The start of the decade marked an explosion in the supercar world. The new millennium saw the final chance for supercar perfection with the internal combustion engine, before the shift of focus to new tech and emissions-friendly speed. Here are our top 10 supercars from the start of the decade.
10. Ford GT
Ford’s previous attempts at paying tribute to the legendary GT40 were a little suspect, which led many to cast a doubtful eye over the early-2000s GT concept. Certainly, it looked like a GT40, but would it go like one? The answer was no, but only because it was a competent supercar in its own right. It was unique among its European counterparts, feeling more thunderous and raw than them all.
9. Porsche 911 GT2
The 2008 GT2 is the quickest and fastest Porsche 911 ever built, capable of 0-60 mph acceleration times under 3.5 seconds and a top speed of 204 mph. It also offers race-car agility. But the most amazing thing is there’s no down side (other than the price, of course).
8. Koenigsegg CCXR
The CCXR is a more “environmentally friendly” version of the CCX, powered by the same engine, but converted to use E85 and E100 ethanol fuel, as well as standard 98 octane petrol. The CCXR required modified fuel injectors, upgraded fuel lines and piston rings, and a higher boost setting on the superchargers.
In standard form, bodywork of the CCXR features heavily optimized aerodynamics, along with optional diffusers to enhance airflow, including an optional front splitter with an aerodynamic nolder. When run on ethanol, the power increases to 1,032 PS (759 kW; 1,018 hp) at 7000 rpm and 1,060 N⋅m (782 lb⋅ft) of torque at 5600 rpm. This is a direct result of the cooling properties of ethanol in the engine’s combustion chambers along with the added boost, made possible by ethanol’s higher octane rating when compared to gasoline. Due to the lower specific energy content of ethanol, the CCXR burns slightly more fuel than the CCX with a combined fuel consumption of 22 L/100 km (13 mpg‑imp; 11 mpg‑US) under the EU cycle.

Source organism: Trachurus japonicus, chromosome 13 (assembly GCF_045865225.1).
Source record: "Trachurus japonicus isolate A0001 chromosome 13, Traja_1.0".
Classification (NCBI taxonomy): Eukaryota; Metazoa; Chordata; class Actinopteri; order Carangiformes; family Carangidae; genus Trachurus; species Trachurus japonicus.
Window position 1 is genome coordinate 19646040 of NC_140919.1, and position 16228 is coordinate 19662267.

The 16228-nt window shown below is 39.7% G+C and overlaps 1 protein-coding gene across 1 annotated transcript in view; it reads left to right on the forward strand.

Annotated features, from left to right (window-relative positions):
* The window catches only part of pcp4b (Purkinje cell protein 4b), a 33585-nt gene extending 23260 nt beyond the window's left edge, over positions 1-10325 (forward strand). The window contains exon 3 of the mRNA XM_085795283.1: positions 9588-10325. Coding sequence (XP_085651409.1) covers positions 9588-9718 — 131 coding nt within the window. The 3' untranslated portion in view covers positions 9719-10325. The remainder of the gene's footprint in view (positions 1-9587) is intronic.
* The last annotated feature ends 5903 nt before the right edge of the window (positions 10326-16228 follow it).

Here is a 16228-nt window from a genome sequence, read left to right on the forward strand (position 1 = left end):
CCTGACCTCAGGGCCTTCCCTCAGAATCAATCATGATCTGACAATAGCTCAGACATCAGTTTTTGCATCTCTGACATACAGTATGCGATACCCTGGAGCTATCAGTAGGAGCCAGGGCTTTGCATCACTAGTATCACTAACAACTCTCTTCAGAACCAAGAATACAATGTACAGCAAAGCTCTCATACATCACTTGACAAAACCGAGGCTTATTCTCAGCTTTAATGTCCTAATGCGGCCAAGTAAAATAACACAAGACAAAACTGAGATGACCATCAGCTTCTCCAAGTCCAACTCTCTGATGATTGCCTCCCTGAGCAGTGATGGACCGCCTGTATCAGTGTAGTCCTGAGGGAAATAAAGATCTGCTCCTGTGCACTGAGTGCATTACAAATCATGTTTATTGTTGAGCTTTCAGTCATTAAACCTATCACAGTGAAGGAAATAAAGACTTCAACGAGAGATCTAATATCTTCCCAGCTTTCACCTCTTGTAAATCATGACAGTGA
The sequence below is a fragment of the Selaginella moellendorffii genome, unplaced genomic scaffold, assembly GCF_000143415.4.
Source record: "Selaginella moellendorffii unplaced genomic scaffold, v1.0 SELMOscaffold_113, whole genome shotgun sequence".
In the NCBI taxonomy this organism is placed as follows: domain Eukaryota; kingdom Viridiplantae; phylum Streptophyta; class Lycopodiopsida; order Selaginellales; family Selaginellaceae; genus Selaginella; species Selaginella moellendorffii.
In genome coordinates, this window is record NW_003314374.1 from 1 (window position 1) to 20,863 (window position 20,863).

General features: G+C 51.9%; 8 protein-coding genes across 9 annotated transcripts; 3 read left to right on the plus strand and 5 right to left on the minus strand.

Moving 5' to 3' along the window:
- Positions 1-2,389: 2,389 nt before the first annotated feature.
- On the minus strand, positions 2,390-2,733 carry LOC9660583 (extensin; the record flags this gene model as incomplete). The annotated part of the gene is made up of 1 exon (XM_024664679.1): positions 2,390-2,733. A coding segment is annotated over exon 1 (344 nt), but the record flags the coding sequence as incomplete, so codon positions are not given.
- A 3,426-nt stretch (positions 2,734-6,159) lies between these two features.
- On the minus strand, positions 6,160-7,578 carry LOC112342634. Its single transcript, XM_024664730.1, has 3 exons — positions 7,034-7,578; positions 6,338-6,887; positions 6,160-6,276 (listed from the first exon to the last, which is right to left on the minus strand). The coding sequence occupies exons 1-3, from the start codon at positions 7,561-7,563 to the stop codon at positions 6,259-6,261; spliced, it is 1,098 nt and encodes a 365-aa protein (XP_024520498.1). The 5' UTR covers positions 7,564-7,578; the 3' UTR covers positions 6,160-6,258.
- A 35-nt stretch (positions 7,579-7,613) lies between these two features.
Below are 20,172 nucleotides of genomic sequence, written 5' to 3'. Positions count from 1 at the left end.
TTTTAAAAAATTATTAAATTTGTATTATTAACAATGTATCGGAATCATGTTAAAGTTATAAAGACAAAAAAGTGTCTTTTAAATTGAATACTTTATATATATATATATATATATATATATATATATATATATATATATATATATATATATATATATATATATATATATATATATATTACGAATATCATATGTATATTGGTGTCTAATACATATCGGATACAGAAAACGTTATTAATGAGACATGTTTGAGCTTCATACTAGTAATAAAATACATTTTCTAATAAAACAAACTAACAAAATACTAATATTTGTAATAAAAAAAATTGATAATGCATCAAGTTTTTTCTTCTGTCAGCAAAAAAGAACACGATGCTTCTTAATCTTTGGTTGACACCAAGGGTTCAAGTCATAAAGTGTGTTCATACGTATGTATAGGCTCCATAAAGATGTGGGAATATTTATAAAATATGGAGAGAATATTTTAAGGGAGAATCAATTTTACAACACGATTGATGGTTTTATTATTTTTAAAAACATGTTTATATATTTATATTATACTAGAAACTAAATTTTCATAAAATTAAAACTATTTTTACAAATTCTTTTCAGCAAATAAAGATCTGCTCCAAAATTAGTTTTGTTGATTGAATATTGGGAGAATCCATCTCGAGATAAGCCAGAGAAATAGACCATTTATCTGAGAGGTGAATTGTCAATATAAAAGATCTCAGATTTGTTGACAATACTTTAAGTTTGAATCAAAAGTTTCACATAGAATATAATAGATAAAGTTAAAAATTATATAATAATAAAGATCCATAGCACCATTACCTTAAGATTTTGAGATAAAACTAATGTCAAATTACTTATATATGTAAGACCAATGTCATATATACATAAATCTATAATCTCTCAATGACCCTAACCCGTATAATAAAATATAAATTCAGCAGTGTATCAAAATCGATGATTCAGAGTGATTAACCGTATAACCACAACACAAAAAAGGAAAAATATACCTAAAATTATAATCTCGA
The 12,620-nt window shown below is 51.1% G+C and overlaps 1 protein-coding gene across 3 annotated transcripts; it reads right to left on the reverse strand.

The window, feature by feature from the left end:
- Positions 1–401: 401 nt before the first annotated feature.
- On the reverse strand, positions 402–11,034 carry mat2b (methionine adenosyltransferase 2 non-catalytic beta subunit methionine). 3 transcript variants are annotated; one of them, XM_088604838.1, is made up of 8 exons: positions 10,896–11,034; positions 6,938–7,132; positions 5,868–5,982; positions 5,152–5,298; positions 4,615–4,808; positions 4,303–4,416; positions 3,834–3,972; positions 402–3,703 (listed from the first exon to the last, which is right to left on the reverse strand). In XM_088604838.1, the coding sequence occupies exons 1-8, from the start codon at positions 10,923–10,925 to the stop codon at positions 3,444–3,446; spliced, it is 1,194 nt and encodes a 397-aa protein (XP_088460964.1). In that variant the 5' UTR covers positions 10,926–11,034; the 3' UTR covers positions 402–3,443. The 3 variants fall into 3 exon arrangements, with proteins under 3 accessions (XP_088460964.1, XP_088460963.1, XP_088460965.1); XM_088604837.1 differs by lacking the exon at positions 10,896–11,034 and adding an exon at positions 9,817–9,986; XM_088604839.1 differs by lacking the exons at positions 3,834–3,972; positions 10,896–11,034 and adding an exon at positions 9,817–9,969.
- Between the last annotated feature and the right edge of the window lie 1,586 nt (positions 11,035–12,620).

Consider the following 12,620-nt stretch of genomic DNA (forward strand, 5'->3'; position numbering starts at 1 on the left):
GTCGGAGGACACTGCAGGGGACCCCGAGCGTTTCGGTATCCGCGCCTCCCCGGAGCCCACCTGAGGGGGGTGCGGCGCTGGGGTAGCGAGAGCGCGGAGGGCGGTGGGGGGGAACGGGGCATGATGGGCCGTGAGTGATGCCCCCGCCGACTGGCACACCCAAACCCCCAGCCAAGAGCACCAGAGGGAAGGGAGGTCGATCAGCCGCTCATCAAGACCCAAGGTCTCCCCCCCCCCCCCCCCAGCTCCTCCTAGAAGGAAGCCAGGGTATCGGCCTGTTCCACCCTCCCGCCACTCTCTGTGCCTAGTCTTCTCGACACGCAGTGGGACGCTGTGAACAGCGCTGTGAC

In March 2009 the CCXR was chosen by Forbes as one of the ten most beautiful cars in history.
7. Lamborghini Gallardo LP-560
The Gallardo’s is a landmark Lamborghini. The first genuinely all-new car to be made by Lamborghini under Audi ownership. It also marked a return for the firm to making a more affordable, usable super sports car than its legendary dynasty of V12s. This was Sant’Agata’s first serious crack at the bottom end of the traditional supercar market and was conceived as a direct competitor for the 360 Modena and Porsche 911 Turbo. It went on sale to critical acclaim in 2003.
6. Lamborghini Reventon
The Reventon is basically LP640, the 6.5-litre V12 bumped by 7kW to 478kW/660Nm, which wasn’t anything to sneeze at, and Lamborghini also installed carbon-ceramic brakes. The Reventón accelerated like it was being shot off an aircraft carrier, 0-100km/h taking just 3.4sec on its way to a top speed north of 340km/h.
Just 21 were built, 20 for customers and one for Lamborghini to keep in its museum.
5. Zonda C12 S 7.3